Armenian media, citing sources close to the Russian military contingent in Nagorno-Karabakh, on Tuesday (29 March) reported that Russia had strengthened its military presence near the village of Farukh, the scene of tensions over the last days
Various reports said that the leadership of the Russian military contingent brought in reserves to “block further advancement by the Azerbaijani army” near the village of Farukh. Several reports said that Azerbaijani forces withdrew from the village earlier on Tuesday, and that Russian forces now control the area. However, the de facto authorities in Stepanakert have also said that Azerbaijani forces remain within the Armenian side of the line of contact, including in the key strategic height of Karaglukh. Control over the heights is reported to be of significant strategic benefit, as an observation post for several surrounding districts, including the road leading to Martakert, an important settlement under Armenian control.
The Russian Foreign Ministry had already announced over the weekend that Azerbaijani troops had withdrawn, though this assertion was later contested by both Baku and Yerevan. Armenia’s Foreign Ministry issued a statement saying they expected "the Russian peacekeeping contingent in Nagorno-Karabakh to undertake concrete, visible steps to resolve the situation and prevent new casualties and hostilities".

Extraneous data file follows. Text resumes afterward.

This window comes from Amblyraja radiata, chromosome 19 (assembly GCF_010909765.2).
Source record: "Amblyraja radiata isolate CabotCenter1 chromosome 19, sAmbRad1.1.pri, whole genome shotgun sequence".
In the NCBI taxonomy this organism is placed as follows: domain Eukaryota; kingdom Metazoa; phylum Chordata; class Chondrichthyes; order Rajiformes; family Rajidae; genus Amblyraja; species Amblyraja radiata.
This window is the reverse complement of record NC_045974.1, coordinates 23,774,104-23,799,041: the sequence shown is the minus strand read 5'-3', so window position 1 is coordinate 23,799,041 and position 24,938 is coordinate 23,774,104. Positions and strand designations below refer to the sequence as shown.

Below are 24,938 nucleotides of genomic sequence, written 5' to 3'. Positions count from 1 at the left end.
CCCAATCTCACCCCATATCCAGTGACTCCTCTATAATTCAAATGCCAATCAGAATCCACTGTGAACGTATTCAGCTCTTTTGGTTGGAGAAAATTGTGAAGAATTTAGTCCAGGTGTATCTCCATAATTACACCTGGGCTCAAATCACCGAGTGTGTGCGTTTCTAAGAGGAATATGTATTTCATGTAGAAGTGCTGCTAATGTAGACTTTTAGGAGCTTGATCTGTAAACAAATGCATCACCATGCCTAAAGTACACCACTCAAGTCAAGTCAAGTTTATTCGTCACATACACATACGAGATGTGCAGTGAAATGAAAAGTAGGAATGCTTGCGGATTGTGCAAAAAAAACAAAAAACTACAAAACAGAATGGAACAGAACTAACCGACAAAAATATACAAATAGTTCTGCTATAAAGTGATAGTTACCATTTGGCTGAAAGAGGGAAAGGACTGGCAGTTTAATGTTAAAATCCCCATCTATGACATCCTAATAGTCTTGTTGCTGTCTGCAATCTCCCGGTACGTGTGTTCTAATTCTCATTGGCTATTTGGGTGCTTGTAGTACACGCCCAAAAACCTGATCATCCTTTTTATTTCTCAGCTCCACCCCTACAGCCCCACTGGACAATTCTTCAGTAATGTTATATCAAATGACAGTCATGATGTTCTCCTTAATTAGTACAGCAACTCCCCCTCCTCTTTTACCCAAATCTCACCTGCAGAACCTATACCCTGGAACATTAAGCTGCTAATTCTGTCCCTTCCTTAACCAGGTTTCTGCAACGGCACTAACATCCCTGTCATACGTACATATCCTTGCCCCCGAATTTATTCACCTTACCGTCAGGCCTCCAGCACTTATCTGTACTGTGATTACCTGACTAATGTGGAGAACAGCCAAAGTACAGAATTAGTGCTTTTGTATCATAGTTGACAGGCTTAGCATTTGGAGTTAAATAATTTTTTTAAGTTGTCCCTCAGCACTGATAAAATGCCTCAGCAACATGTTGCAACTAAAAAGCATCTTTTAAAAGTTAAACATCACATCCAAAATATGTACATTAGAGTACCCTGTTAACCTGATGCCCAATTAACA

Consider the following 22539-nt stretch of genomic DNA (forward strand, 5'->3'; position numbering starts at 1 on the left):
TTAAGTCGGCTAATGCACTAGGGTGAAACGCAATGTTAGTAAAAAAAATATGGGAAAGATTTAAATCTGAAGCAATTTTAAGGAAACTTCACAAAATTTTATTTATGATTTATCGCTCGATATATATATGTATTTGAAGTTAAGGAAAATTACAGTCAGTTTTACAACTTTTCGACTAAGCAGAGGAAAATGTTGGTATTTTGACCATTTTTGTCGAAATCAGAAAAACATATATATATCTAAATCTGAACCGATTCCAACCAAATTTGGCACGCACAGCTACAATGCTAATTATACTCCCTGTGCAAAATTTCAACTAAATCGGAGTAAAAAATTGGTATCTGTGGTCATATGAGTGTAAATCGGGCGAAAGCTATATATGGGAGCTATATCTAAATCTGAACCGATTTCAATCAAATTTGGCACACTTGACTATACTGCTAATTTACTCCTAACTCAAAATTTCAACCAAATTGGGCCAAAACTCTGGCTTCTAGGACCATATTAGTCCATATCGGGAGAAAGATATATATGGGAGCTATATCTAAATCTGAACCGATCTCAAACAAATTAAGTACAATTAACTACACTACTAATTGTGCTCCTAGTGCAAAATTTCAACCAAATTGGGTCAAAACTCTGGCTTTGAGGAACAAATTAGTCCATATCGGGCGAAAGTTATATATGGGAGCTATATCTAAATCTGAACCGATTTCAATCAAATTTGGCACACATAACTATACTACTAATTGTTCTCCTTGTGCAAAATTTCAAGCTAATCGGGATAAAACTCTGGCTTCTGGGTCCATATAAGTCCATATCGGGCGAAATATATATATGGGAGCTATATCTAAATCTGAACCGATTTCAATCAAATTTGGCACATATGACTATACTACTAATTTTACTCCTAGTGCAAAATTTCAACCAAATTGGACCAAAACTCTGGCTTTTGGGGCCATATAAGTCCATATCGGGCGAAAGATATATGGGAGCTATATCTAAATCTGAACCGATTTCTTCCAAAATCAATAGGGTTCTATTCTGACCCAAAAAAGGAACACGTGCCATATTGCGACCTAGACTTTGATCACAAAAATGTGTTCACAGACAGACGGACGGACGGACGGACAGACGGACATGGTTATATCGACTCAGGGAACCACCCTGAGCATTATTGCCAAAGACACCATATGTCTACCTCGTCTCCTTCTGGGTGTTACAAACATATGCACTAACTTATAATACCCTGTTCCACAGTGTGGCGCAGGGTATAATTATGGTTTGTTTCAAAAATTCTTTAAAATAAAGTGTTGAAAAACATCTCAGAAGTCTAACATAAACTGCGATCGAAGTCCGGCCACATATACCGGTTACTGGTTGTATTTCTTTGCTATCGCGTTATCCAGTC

Approximately 2000 Russian troops were initially deployed to Nagorno-Karabakh after the 44-day war as part of a “peacekeeping mission”, although the actual numbers of troops deployed is likely to be higher
The self-styled government of Nagorno-Karabakh also announced on Tuesday that the gas supply to the region had been resumed, after repeated cuts since the start of the month. There were reports in the Armenian media that authorities had agreed to let the Azerbaijanis set up a post in Karaglukh in exchange for restoring the gas supply, though this was denied by the de facto leader of Nagorno-Karabakh.